Beacon Lesson Plan Library

Toothpick Breakdown

Beverly Grim


Students model the activity of an enzyme acting on a substrate and observe relationships.


The student knows that complex interactions among the different kinds of molecules in the cell cause distinct cycles of activity governed by proteins.

Creates potential solutions to industry problems using math and/or scientific concepts and communicates solution using industry appropriate language arts and graphic skills.


-Forty toothpicks per two-student team
-Watch with a second hand
-Graph paper


1. A discussion on proteins, enzymes and substrates

2. A discussion on rate and factors that affect the rate of a reaction


The student
-knows that complex interactions exist among molecules within the cell
-knows that distinct cycles of activity are governed by proteins
-knows that concentration of substrate affects the rate of protein synthesis
-knows that enzymes and substrates interact within the cell
-understands the principles of enzyme kinetics
-describes the "lock and key" model and identify the active site and substrate
-understands the concept of induced fit
-understands the process of denaturation

1. Divide students into groups of two.

2. Distribute 40 toothpicks to each student team. Explain that the toothpicks represent a substrate.

3. Explain that one studentsí hands represent an enzyme that breaks down this substrate; The enzyme will be called toothpickase.

4. Have one student from each group pick up a tooth pick and break it. Explain that the place where the toothpick fits within the hands represents the active site of this enzyme.

5. Have one student from each group pick up and break a toothpick as fast as they can while the other member of the group times the activity. Tell students that even at the faster speed, it still takes time to break the toothpick. This is the initial maximum velocity (Vmax)

6. Have students place the toothpicks in a pile. One member of the team should break as many toothpicks as
possible, in 10 seconds. Count each toothpick as it breaks. Record the number of broken toothpicks in a data table.

7. Have students put the broken pieces back into the pile of unbroken toothpicks. Explain that during a reaction, products and reactants are mixed together.

8. Have the students continue to break and count toothpicks for another twenty seconds. (Only whole toothpicks should be broken, not pieces of broken toothpicks.)

9. Have students add the number broken in 20 seconds to the number broken in ten seconds and record the total in the data table.

10. Have students replace the broken pieces in the pile of unbroken toothpicks.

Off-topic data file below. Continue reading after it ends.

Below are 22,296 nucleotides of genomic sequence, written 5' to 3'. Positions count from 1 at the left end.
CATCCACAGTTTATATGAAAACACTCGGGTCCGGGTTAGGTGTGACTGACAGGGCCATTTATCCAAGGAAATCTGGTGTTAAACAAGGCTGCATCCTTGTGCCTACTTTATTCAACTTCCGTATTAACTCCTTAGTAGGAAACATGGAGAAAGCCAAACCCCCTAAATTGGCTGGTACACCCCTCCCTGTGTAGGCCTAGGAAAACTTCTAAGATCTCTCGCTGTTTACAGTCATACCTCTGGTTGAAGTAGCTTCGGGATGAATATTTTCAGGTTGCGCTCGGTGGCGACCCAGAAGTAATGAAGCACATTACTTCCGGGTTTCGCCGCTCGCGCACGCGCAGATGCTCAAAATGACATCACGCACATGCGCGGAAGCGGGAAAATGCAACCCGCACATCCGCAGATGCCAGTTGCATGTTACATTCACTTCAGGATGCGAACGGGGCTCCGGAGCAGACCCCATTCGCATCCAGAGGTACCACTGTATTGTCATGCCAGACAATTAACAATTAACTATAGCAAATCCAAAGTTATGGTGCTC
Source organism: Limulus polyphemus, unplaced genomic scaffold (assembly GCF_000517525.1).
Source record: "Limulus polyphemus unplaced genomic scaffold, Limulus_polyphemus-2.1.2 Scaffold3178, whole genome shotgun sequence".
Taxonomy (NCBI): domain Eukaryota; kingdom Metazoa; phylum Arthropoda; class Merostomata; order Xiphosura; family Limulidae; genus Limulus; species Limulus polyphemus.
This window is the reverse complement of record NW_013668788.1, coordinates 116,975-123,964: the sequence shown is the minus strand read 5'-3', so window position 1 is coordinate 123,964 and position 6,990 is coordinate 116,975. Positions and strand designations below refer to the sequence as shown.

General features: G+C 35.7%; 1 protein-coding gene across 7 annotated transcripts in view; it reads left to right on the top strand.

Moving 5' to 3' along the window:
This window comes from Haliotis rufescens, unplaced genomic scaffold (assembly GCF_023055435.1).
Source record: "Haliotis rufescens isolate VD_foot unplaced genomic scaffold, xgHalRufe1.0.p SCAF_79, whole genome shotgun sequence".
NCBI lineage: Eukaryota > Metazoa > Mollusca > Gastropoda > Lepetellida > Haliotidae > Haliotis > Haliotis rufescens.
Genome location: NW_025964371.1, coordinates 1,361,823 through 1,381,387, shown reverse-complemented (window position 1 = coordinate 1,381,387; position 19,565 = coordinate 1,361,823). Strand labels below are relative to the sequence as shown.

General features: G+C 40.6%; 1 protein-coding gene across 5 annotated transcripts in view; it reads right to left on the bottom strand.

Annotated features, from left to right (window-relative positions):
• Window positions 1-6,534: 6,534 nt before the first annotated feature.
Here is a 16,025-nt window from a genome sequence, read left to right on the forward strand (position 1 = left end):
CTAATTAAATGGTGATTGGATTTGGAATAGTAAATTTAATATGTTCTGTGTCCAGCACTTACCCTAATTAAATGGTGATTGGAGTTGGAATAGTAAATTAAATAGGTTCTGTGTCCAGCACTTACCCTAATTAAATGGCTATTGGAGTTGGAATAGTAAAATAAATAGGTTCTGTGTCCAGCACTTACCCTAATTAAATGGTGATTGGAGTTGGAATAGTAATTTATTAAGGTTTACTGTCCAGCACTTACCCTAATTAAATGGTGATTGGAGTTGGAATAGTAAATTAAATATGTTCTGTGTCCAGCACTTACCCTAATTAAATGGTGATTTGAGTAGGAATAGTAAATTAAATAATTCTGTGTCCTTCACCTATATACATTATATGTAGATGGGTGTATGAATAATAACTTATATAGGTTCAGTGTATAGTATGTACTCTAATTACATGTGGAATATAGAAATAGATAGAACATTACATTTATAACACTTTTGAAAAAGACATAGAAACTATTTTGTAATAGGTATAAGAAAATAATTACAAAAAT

11. Instruct students to continue to break and count toothpicks for another 30 seconds, Add to the previous total and record in the table.

12. Have students return the broken pieces to the pile of unbroken toothpicks.

13. Ask the students to continue breaking the whole toothpicks for another 60 seconds. Do not give them any
additional toothpicks. Record the total in the data table.

14. Have the students graph the number of toothpicks broken as a function of time.

15. The students should answer questions and draw conclusions concerning the model.


The following items may be used in the assessment of the student projects:

Data Table
* Title
* Complete (time and number of toothpicks metabolized)
* Accurate

* Title
* Labels are on appropriate axis
* Intervals are appropriate to scale
* Accurate line graph
* Neat appearance

The following questions may be posed to help assess student understanding:

1. How is this like the lock and key model?

2. How is rate affected by concentration?

3. What other factors may affect rate?

4. How would spreading out the toothpicks affect rate?

The following test questions may be used to assess students understanding of the material:

1. Which model best describes the interactions between enzymes and substrates?
a. hand and fist
b. foot and sock
c. lock and key
d. oil on water

( answer c. The substrate fits within the enzyme very much as the key fits within a lock.)

2 Which factors may effect the rate of a reaction?
a. heat
b. concentration
c. catalyst
d. all the above

(answer d. These all affect the rate of a reaction)

3. Based on the activity, which term best explains the functions of our hands?
a. a working active site on a substrate
b. a working active site on an enzyme
c. a working substrate on an enzyme
d. a working substrate on a protein

(answer b. The hand represents the enzyme; the place where the breaking takes place would be the active site.)

4. According to the activity, increasing the number of toothpicks would affect the rate in which way?
a. It would increase the rate.
b. It would decrease the rate.
c. It would not affect the rate.
d. iIt is impossible to predict.

(answer a. Increasing concentration increases rate. )

5. Why does our hand and toothpick model illustrate the induced fit model?
a. The hands fit together.
b. The toothpicks are in an induced pile.
c. The hands move to fit the toothpick.
d. The toothpicks are broken and placed in the pile.

( answer c. The hands move to induce a fit).

This model represents the relationships between enzymes and substrates. It should demonstate the influence of concentration on reaction rate. As concentration drops, reaction rate will slow down. Other factors that effect the rate include temperature, pH, surface area and catalysis.

This model is an excellent model to show induced fit because the active site could be reshaped to break the toothpicks

To calculate the initial reaction rate and the final reaction rate, use the formula y2 - y1/t2 - t1

Can you think of other ways to adapt this analogy to the current model of enzyme kinetics?


Attempt the same experiment after mixing toothpicks and paper clips. A decrease in rate should be noted.
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